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I'm looking for a creative pattern to enumerate two IEnumerable<>'s synchronized.

If I was making something up and adding to the C# syntax I might write:

foreach(var firstItem, var secondItem in this.ListOne, this.ListTwo)
{
   if (firstItem.Prop == secondItem.Prop)
      WorkSomeMagic(secondItem);

   DoSomethingElse(firstItem);
}

Now, obviously that doesn't exist. What patterns have people used to accomplish something similar when dealing with enumerations that aren't accessible by index? Keep in mind, what is inside my pseudo-foreach would be more complex; I simplified for the example.

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4 Answers 4

You're looking for Zip, which is new in .NET 4 or you can use the implementation here:

http://stackoverflow.com/questions/101174/is-there-a-zip-like-method-in-net

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I usually do the following:

using (IEnumerator<int> e1 = this.ListOne.GetEnumerator(), 
                        e2 = this.ListTwo.GetEnumerator()) {
  while (e1.MoveNext() && e2.MoveNext()) { 
    ...
  }
}

Or write an extension method:

public static void EnumerateWith<T>(this IEnumerable<T> left,
  IEnumerable<T> right, Action<T,T> del) {
  using (IEnumerator<T> l =  left.GetEnumerator(), 
                        r = right.GetEnumerator()) { 
    while (l.MoveNext() && r.MoveNext()) {
      del(l.Current,r.Current);
    }
  }
}

ListOne.EnumerateWith(ListTwo, (left, right) => {
  ...
});
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Very nice extension method. Shouldn't there be a => after (left, right) –  Tomas Apr 12 '12 at 12:20
    
@Tomas yes there should, added –  JaredPar Apr 12 '12 at 14:23

As with any general C# question, this will probably have 10 good answers posted before VS2008 even loads. Instead of that rat race, I'll come up with an offbeat "anti-pattern" you should never use. In fact, anyone writing mission critical code, please stop reading now.

using System;
using System.Collections.Generic;
using System.Linq;

class EnumTwoLists
{
    static void Main(string[] args)
    {
        var left = new List<int>();
        var right = new List<DateTime>();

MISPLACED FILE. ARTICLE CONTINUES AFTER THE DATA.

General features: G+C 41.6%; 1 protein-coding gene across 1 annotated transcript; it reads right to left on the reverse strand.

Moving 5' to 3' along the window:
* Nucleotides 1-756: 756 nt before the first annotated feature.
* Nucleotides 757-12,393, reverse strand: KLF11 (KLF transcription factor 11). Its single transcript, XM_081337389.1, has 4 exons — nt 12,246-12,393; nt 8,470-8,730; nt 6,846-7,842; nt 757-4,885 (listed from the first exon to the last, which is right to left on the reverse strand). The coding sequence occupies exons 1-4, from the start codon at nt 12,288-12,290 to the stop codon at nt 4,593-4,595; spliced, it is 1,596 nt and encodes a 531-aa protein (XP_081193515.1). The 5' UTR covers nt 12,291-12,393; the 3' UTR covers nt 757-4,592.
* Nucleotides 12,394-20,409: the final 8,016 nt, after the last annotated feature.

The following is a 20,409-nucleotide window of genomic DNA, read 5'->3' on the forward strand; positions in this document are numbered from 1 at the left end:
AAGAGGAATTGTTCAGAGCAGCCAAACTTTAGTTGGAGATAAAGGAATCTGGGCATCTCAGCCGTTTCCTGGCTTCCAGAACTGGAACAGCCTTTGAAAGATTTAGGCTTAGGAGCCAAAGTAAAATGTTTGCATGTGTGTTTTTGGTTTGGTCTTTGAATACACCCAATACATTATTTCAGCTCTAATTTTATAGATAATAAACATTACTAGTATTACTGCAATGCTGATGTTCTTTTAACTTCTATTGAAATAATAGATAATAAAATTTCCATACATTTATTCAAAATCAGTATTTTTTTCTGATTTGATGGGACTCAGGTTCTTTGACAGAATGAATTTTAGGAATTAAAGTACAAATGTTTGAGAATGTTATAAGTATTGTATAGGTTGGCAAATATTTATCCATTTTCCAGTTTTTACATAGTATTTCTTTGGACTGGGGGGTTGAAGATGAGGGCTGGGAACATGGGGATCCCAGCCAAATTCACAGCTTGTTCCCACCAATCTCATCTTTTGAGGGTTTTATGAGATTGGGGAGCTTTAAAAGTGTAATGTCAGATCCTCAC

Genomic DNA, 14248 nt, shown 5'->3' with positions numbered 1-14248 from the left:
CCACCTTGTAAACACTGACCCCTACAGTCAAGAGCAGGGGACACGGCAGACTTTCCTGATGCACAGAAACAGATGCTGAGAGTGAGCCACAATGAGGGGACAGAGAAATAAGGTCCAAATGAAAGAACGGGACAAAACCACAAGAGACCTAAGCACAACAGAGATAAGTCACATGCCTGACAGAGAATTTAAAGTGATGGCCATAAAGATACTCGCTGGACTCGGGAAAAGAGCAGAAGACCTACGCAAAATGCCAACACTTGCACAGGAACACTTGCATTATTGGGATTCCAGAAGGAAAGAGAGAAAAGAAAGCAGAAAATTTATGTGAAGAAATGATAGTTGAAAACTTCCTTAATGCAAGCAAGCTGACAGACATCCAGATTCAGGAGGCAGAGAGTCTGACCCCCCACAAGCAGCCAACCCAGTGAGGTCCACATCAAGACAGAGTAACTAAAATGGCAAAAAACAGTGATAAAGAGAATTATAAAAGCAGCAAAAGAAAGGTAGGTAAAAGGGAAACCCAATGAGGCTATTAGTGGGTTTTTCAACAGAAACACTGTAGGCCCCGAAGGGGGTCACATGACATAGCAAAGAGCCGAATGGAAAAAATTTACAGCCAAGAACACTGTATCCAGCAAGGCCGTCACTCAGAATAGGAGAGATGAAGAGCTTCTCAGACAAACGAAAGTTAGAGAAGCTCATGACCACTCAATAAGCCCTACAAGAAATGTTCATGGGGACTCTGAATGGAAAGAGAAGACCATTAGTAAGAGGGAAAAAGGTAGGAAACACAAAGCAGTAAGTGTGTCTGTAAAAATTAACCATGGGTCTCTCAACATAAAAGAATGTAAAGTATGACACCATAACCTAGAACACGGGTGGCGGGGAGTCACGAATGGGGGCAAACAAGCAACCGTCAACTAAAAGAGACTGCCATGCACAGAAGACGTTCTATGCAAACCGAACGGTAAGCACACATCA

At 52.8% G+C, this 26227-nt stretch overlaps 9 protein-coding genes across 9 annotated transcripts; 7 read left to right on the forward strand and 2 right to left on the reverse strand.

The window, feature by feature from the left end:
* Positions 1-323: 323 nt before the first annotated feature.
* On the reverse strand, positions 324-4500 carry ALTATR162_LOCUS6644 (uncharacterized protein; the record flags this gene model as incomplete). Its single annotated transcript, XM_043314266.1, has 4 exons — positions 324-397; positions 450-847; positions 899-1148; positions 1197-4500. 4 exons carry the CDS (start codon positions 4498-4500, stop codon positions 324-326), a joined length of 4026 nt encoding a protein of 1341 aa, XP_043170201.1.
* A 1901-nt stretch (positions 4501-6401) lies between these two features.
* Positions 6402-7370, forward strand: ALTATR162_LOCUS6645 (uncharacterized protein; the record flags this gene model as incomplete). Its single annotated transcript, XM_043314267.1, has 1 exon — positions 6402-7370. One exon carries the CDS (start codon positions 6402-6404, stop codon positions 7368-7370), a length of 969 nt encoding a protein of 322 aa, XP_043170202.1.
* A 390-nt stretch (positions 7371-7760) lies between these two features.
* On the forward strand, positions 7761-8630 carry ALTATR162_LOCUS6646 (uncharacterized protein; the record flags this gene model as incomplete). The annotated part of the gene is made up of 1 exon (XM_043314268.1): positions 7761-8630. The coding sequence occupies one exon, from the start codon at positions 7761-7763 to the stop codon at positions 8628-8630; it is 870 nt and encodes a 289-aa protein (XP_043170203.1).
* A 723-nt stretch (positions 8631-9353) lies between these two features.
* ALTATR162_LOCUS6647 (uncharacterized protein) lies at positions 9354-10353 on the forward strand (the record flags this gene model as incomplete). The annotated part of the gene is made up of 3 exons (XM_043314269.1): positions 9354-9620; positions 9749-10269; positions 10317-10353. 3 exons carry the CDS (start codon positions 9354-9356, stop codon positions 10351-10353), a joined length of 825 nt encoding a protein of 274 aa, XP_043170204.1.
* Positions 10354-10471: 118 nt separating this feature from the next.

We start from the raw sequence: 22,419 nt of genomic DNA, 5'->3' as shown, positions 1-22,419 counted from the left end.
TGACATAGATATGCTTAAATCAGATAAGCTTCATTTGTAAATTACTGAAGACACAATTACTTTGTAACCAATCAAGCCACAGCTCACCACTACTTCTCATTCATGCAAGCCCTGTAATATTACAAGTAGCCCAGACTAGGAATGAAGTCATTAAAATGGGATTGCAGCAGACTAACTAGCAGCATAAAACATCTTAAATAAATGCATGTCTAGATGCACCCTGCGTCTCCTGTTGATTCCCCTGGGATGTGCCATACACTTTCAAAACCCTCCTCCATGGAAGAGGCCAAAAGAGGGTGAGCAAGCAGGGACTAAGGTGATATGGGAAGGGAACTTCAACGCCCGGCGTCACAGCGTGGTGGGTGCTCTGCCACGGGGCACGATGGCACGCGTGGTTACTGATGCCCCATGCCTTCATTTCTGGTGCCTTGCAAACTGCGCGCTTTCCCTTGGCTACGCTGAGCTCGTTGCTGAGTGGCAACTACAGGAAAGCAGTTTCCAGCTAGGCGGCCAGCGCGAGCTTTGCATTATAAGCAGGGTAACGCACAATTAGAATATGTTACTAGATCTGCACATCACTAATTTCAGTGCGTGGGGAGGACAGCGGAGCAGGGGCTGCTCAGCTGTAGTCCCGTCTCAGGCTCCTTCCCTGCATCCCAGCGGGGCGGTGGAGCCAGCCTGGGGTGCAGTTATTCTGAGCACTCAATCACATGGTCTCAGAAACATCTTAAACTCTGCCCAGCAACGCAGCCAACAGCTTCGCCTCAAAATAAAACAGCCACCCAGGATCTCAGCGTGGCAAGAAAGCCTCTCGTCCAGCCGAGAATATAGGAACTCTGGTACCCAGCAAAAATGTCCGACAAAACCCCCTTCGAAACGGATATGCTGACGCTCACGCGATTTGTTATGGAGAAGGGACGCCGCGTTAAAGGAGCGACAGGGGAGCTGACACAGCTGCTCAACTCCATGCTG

var demo = new LinqAbuse<int, DateTime>(left, right);
        demo.Populate(40, s => s * s, d => new DateTime(2009, d / 31 + 1, d % 31 + 1));
        demo.Enumerate( (s, d) => Console.WriteLine(String.Format("Executing arbitrary code with {0} and {1}", s, d)) );
    }
}

class LinqAbuse<T1, T2>
{
    public LinqAbuse(List<T1> l, List<T2> r)
    {
        left = l;
        right = r;
    }

    List<T1> left;
    List<T2> right;

    public void Populate(int size, Func<int, T1> leftGenerator, Func<int, T2> rightGenerator)
    {
        new int[size].Aggregate(0, (index, empty) => PopulateWrapper(left, right, leftGenerator, rightGenerator, index));
    }

    int PopulateWrapper(List<T1> left, List<T2> right, Func<int, T1> leftGenerator, Func<int, T2> rightGenerator, int index)
    {
        left.Add(leftGenerator(index));
        right.Add(rightGenerator(index));
        return ++index;
    }

    public void Enumerate(Action<T1, T2> loopBody)
    {
        left.Join(right, l => "", r => "",
                  (l, r) => ActionWrapper(l, r, loopBody),
                  new CartesianComparer<object>(right.Count))
            .ToList();
    }        

    object ActionWrapper(T1 x, T2 y, Action<T1, T2> action)
    {
        action(x, y);
        return null;
    }
}

class CartesianComparer<T> : IEqualityComparer<T>
{        
    public CartesianComparer(int _size)
    {
        size = _size;
        equalsCounter = (size * (size - 1) >> 1) + size; // Combinations(size, 2) + (size - trueCounter)
    }

    private int size;
    private int equalsCounter;
    private int trueCounter = 0;

    public bool Equals(T x, T y)
    {
        if (0 < --equalsCounter)
            return false;

        equalsCounter = size - ++trueCounter;
        return true;
    }

    public int GetHashCode(T obj)
    {            
        return 0;
    }       
}

Aww, isn't she cute? (alternate caption: Mommy, why is Anders crying?)

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You made me chuckle –  Jesse Carter May 10 at 22:02

Ignoring checks for nulls and whatnot:

IEnumerable<T1> first;
IEnumerable<T2> second;
using (IEnumerator<T1> e1 = first.GetEnumerator()) {
    using (IEnumerator<T2> e2 = second.GetEnumerator()) {
        while (e1.MoveNext() && e2.MoveNext()) {
            // do something eith e1.Current and e2.Current
        } 
    }

}

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